I write in order to put the world into words. I've always done that in my head. I can't perceive anything without trying to find words for it. When I began to put the words down on paper and work at getting them exactly right I became a writer. I do this with a pen; I enjoy the physical pleasure of forming the letters, the ink flowing. The way words look is important, and so is the way they sound. I'm interested in the way that getting the sound right, in terms of their music, the rhythm, the variations and repetitions of syllables, makes the words mean what you want them to say, so that sometimes finding the way things should sound achieves the meaning that you are looking for. Sometimes I think the words are more important than the things. When I find the words I'll know what the things are.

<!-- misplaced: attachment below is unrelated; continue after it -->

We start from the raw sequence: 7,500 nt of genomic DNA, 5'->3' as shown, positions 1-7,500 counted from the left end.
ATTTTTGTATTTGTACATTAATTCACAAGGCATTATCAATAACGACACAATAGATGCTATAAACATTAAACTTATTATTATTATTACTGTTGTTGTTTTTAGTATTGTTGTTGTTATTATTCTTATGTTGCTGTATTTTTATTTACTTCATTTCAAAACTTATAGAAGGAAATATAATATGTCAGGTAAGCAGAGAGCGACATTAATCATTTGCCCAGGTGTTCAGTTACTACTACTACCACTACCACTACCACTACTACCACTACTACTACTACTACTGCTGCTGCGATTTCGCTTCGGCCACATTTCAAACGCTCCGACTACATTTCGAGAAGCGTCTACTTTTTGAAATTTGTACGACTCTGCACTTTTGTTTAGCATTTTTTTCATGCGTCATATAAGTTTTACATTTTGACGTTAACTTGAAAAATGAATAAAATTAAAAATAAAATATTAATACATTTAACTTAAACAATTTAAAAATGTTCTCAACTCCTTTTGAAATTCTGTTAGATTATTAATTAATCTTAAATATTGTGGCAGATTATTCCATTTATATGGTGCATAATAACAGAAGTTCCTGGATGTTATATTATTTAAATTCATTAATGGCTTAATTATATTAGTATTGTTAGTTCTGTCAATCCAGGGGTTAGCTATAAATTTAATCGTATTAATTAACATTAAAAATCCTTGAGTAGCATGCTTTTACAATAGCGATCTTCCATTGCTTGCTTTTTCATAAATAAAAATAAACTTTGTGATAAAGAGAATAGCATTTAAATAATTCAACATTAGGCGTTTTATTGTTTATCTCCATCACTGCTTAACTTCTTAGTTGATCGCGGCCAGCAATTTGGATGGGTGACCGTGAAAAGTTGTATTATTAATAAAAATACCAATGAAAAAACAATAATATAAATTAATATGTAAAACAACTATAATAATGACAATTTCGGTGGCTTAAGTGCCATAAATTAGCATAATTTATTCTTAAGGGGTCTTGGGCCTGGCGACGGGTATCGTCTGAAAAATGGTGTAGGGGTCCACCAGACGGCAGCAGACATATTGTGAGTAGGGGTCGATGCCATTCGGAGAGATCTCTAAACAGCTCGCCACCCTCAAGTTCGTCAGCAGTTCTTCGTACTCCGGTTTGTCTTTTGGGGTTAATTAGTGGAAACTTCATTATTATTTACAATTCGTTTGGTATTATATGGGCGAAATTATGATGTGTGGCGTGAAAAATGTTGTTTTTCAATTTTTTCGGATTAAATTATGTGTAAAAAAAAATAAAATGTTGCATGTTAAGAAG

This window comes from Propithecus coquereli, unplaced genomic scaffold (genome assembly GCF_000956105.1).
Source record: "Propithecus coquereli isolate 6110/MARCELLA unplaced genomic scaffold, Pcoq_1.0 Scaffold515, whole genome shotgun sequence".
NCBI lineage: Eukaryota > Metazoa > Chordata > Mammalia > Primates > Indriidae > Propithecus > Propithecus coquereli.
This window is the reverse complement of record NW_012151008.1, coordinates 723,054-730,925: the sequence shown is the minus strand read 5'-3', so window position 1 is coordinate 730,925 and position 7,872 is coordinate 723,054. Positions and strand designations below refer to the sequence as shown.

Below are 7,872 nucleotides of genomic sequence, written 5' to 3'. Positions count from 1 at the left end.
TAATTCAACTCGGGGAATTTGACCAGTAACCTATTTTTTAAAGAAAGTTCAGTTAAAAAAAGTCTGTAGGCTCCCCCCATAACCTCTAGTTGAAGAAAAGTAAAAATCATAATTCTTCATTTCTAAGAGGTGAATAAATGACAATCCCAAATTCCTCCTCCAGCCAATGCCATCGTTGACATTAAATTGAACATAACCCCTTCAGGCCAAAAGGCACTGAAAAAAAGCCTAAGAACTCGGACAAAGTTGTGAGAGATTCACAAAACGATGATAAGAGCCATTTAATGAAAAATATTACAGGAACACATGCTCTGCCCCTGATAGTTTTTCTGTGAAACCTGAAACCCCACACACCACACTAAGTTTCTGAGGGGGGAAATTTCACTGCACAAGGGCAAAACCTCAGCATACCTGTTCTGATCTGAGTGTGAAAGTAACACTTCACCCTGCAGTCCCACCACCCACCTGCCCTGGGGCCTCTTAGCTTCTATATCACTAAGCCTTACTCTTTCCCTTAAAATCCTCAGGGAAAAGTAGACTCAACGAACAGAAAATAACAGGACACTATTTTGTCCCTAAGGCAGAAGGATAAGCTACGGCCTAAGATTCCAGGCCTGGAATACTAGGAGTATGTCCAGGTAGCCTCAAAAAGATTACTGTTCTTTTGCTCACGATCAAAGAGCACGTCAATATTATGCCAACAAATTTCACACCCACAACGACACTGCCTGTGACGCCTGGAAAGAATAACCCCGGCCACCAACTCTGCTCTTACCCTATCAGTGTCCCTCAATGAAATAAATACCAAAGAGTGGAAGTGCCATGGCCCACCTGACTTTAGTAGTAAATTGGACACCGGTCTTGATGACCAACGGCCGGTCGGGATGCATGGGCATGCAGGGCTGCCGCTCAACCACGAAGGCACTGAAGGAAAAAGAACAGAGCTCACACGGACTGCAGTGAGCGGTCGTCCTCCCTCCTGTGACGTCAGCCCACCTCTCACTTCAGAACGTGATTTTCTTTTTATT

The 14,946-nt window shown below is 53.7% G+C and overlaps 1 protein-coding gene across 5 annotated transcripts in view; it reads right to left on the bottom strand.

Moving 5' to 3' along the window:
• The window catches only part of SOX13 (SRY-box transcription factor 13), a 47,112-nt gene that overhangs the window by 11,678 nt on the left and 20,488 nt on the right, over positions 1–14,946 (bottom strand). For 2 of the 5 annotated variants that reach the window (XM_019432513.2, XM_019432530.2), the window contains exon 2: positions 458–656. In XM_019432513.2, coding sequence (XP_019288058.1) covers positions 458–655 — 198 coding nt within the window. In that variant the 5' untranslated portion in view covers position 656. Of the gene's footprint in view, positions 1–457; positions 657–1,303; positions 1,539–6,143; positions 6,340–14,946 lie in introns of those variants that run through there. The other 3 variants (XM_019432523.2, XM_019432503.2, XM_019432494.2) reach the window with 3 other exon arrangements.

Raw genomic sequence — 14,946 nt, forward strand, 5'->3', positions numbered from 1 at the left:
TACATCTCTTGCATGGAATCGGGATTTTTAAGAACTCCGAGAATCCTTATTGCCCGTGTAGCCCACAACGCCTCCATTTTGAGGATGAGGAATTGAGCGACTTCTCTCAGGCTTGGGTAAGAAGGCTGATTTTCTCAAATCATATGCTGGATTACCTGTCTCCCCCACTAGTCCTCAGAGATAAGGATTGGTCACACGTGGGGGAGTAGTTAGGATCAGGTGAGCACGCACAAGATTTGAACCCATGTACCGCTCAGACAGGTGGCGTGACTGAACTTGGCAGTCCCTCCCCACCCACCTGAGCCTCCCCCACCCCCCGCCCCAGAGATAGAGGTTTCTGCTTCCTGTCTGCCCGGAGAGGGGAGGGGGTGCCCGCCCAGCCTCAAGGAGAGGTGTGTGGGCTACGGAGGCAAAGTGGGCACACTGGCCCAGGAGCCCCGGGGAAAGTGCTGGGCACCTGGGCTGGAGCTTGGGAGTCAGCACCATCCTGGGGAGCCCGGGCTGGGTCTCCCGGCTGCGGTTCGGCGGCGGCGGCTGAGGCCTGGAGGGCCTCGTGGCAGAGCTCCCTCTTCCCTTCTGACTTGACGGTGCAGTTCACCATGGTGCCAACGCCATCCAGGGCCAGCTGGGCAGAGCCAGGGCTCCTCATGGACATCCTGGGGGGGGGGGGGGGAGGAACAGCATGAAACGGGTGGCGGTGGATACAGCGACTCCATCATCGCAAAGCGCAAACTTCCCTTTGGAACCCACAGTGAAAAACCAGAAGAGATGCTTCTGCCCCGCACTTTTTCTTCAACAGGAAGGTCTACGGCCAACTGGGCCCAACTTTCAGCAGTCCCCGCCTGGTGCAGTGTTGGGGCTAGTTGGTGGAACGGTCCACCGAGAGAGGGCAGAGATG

Halligan, Marion, Why I Write, Kunapipi, 6(1), 1984.